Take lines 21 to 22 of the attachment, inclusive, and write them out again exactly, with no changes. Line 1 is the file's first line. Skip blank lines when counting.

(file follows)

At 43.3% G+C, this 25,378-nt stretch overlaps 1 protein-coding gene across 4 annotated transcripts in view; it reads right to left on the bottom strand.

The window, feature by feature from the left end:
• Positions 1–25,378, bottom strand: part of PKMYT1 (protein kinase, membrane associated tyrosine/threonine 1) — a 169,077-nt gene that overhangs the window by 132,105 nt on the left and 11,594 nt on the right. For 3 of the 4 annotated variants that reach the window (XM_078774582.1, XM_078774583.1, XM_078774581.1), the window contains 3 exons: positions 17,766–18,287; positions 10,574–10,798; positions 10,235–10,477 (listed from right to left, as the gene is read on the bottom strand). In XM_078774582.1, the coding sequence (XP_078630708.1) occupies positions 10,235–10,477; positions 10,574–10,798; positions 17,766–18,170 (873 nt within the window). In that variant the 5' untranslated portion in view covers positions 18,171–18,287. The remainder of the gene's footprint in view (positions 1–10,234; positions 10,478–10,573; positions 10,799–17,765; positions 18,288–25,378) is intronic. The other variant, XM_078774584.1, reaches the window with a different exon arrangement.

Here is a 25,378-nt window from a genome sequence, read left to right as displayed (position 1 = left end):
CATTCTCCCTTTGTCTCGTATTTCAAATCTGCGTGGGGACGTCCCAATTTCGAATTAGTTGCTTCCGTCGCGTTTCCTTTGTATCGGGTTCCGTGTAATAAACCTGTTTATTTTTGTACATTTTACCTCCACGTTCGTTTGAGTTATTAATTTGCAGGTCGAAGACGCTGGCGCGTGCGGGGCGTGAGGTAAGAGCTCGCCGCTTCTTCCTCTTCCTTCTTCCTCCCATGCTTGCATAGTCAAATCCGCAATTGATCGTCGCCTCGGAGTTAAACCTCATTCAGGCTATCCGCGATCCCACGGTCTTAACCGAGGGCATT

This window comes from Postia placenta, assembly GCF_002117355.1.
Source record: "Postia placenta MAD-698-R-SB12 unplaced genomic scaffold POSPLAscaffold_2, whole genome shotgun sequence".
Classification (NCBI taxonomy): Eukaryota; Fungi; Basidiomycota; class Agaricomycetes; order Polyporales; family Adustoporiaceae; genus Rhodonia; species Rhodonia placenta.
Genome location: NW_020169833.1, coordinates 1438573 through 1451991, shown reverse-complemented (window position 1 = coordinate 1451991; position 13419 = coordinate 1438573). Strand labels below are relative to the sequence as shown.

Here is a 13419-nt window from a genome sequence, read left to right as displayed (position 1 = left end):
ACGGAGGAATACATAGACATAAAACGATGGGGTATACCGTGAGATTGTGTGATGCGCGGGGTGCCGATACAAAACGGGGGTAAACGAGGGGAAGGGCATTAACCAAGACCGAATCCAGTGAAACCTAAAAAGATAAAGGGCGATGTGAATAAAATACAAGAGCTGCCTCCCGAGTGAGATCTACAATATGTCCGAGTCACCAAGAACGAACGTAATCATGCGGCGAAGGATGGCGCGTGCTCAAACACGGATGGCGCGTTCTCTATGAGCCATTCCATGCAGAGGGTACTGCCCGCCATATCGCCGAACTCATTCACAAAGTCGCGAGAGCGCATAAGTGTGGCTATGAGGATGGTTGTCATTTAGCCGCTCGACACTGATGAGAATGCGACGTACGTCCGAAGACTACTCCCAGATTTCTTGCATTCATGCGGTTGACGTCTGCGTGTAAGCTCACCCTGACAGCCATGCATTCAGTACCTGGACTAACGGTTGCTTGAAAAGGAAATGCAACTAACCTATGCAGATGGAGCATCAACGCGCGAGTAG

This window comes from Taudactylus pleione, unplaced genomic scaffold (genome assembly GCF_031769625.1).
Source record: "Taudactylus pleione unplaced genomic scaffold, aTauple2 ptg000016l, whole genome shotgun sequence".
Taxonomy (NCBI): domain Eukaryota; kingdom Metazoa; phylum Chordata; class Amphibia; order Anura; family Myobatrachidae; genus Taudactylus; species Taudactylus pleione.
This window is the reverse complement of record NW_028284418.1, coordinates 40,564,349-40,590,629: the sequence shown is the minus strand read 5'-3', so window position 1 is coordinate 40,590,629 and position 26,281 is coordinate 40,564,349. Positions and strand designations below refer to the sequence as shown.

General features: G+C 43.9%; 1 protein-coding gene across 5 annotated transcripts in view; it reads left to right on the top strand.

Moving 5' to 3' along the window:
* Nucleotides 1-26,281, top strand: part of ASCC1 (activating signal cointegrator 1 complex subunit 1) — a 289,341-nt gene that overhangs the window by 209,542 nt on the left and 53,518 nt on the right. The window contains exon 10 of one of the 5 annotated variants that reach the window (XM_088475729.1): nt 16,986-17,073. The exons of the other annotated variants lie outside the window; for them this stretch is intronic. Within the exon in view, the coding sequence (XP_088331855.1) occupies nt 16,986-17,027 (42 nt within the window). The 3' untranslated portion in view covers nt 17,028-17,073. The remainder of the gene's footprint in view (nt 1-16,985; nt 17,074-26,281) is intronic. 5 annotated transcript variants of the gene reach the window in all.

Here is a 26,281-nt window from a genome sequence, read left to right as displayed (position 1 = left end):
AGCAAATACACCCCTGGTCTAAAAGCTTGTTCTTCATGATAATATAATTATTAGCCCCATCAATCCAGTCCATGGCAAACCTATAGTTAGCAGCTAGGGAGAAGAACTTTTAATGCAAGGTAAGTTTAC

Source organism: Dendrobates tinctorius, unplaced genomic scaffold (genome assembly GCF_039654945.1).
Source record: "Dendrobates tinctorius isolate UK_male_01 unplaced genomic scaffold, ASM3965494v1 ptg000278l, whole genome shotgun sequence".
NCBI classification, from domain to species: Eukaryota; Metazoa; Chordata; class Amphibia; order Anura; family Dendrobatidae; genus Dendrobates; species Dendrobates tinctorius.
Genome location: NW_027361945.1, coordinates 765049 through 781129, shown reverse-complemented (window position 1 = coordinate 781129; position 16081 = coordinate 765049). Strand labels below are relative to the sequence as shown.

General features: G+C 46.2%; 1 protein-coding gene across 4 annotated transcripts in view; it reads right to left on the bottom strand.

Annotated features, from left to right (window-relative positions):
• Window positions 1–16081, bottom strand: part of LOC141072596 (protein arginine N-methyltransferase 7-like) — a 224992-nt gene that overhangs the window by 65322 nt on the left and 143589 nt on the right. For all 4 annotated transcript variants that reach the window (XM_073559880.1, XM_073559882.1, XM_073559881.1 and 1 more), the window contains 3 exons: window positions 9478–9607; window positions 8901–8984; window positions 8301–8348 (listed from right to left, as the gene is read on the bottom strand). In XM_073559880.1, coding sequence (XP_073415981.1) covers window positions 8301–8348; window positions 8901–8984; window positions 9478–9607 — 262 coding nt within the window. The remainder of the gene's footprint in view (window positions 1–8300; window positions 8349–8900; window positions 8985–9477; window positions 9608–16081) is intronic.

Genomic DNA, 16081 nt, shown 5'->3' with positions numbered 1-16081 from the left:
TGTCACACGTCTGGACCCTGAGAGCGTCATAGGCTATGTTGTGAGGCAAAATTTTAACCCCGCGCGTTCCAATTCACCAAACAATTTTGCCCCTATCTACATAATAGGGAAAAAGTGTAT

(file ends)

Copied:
Source organism: Dendrobates tinctorius, unplaced genomic scaffold (genome assembly GCF_039654945.1).
Source record: "Dendrobates tinctorius isolate UK_male_01 unplaced genomic scaffold, ASM3965494v1 ptg000278l, whole genome shotgun sequence".